Like the laws of physics, when this Natural Law is understood and applied, amazing things can be accomplished. Positive results can be obtained with great regularity. And also like the laws of physics, when Natural Law is not understood or not used, circumstances are bound to work against you. Thus, a proper understanding of Natural Law is essential to your survival and prosperity in any area of life.

In this text I give you Natural Law – or at least the closest approximations of it – and leave it up to the reader to use that Natural Law in whatever situations he sees fit. It is only with knowledge of this Natural Law, and an understanding of how to apply it, that one can truly secure future success.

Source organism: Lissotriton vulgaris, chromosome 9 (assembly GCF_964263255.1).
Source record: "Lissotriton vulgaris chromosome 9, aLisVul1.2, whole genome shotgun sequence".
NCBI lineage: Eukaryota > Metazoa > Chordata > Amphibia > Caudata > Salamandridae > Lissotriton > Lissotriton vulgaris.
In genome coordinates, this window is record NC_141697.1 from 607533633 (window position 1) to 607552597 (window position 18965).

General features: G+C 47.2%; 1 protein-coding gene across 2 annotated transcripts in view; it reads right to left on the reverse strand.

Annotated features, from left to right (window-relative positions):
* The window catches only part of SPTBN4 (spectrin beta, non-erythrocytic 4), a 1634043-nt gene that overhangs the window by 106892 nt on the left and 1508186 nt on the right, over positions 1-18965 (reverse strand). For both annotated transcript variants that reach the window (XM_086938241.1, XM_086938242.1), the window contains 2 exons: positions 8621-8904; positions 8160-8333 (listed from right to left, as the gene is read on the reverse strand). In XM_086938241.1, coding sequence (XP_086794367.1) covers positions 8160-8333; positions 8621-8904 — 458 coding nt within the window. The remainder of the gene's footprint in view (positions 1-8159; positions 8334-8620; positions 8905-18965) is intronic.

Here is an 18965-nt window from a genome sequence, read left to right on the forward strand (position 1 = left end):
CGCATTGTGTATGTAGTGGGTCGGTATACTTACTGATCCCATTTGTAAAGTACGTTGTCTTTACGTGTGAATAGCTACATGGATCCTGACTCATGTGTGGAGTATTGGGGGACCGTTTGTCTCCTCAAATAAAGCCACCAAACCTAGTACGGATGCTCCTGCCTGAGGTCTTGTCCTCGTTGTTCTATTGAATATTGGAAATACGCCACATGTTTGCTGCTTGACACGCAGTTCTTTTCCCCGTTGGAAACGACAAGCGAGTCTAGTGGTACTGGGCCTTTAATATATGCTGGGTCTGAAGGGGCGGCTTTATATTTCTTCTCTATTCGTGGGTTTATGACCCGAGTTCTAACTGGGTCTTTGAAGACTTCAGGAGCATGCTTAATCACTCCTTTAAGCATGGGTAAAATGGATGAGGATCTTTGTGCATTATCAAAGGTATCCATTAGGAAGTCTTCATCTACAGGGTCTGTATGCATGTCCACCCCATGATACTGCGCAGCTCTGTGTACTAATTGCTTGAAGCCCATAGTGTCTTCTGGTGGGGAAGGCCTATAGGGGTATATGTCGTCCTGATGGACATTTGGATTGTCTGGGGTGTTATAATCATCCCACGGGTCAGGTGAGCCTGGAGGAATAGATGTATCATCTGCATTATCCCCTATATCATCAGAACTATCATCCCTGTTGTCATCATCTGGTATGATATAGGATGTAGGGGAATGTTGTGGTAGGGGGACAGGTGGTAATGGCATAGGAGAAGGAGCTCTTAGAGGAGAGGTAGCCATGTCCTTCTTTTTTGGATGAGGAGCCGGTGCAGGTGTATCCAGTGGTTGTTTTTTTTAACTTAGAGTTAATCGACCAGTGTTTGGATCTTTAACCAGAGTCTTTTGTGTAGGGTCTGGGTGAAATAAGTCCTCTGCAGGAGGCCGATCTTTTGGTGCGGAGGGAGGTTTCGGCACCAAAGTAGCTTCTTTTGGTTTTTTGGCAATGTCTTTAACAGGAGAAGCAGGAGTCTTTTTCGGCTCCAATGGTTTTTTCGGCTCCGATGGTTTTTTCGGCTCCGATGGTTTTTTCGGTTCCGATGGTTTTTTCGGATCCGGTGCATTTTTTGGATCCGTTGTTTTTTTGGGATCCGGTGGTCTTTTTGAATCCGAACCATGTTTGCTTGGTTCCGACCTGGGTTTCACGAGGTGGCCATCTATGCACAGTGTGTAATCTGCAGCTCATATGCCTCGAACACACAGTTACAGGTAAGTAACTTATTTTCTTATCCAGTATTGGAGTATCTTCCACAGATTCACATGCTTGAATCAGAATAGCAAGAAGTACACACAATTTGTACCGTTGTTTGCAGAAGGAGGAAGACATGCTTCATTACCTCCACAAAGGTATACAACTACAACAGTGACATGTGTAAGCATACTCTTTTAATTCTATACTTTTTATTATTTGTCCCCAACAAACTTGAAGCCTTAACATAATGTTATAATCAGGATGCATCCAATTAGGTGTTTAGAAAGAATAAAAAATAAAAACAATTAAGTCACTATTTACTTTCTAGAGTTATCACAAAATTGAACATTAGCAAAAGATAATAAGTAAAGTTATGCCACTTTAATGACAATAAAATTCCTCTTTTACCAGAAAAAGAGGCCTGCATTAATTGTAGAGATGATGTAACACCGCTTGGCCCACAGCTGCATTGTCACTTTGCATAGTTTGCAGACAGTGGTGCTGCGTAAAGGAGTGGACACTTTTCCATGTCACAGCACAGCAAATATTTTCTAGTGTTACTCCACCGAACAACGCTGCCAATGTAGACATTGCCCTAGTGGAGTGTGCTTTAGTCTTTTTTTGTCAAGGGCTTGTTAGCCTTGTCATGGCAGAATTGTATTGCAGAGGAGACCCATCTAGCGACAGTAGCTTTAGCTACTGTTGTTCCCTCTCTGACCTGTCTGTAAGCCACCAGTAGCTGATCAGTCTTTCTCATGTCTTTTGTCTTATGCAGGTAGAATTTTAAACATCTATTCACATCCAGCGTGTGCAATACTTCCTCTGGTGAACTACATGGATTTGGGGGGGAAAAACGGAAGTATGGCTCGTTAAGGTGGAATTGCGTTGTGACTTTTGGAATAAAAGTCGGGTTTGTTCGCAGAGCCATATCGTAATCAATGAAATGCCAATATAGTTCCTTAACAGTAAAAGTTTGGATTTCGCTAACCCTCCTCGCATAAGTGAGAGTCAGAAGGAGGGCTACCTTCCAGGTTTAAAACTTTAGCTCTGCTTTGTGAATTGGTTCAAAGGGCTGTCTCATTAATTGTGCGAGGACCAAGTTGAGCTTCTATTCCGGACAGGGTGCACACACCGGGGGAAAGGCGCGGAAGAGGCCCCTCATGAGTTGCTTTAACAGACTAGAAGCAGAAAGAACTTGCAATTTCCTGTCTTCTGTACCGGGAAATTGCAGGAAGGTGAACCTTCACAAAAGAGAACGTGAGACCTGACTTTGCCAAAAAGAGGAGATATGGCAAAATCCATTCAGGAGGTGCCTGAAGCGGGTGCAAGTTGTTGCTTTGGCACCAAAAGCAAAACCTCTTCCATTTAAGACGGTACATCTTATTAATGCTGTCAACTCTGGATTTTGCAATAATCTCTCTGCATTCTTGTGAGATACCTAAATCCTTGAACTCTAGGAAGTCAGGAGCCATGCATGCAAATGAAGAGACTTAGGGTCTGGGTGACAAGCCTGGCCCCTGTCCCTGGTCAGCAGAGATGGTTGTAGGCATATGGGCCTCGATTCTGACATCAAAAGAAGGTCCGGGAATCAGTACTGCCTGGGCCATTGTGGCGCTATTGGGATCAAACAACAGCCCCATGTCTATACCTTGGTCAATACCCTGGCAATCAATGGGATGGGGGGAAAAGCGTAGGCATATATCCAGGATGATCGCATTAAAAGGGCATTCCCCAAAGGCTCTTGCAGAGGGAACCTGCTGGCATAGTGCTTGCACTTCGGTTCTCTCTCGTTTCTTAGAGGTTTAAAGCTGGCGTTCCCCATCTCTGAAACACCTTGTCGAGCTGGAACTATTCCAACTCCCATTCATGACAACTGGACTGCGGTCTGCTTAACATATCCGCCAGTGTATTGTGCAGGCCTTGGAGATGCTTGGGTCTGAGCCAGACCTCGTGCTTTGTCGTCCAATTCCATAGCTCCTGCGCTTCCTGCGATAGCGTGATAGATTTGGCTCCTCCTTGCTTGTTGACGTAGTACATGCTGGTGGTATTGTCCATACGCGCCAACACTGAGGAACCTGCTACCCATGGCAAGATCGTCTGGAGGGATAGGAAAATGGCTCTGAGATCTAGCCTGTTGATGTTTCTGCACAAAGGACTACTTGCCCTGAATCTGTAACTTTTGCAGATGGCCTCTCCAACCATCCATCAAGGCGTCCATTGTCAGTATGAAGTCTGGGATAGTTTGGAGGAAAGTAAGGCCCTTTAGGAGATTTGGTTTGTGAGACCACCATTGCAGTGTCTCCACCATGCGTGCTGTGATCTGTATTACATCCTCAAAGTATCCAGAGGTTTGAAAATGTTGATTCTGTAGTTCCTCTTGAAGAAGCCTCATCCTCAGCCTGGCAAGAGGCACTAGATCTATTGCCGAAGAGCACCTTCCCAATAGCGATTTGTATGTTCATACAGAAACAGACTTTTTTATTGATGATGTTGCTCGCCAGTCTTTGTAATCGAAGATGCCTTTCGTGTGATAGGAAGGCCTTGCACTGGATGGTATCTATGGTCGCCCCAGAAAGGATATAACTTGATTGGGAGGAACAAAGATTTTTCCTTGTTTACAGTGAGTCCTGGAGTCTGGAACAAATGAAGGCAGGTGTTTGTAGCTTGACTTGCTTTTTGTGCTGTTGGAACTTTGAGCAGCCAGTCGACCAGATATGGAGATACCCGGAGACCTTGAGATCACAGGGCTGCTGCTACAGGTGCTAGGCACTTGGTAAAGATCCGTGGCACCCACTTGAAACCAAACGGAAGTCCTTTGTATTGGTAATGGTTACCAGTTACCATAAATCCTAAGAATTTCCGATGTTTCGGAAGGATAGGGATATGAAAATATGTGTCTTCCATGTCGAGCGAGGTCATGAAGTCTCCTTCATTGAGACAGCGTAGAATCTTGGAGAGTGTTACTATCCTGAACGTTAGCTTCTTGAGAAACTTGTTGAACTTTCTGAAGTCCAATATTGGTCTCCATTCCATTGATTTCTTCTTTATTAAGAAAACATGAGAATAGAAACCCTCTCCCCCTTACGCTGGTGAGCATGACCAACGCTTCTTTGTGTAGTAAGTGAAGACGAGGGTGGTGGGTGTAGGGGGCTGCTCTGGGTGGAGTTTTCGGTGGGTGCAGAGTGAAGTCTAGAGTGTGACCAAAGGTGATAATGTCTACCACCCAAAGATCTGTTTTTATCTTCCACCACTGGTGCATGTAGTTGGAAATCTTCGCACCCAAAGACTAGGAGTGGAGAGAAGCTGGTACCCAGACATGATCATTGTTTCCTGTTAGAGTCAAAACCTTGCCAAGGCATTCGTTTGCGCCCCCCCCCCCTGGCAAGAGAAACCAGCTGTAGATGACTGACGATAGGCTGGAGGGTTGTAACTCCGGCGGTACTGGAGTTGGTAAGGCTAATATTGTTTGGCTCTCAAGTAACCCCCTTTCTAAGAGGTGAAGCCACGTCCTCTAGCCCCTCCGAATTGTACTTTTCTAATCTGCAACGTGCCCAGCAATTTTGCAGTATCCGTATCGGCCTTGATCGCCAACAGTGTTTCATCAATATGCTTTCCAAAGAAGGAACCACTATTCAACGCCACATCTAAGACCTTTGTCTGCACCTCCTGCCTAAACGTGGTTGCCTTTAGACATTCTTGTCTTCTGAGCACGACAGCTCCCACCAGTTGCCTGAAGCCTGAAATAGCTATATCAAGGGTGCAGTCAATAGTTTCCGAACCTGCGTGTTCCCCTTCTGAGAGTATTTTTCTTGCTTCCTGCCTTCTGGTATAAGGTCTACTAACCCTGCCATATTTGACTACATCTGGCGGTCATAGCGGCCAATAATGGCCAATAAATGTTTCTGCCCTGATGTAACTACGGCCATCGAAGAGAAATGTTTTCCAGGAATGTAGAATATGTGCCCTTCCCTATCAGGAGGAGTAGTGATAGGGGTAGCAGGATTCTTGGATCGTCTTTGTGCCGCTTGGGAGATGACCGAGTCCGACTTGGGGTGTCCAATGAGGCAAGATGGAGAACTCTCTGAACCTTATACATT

The basic justification behind the use of Natural Law is that it allows you to work from general to specific. You find a truth that is very simple, very general, and very powerful, and then adapt that basic truth to your own specific situation. Work from general to specific – that way, using only small amounts of powerful data, you can solve a wide variety of problems.

A perfect representation of that concept is the mindset of ideals and gradations. Using simple, basic truths, this mindset outlines a new way of looking at your surroundings – a complete, solution-oriented problem-resistant mindset wherein one learns how to properly view the world.

The simple truth on which the entire mindset rests is basically that the mind is a mechanism of repetition. So when your focus is on your ideal, you condition the mind into accepting and regurgitating that ideal. The more you work towards your ideal, the more your mind will bend in that direction and the more ingrained your vision will become. Progress will become easier and faster, and your ideals will become larger. As your ideals and your progress towards those ideals expands, your own ability will expand. And this increase in ability is the true value of this method, because the growth of your own ability is the ultimate key to power.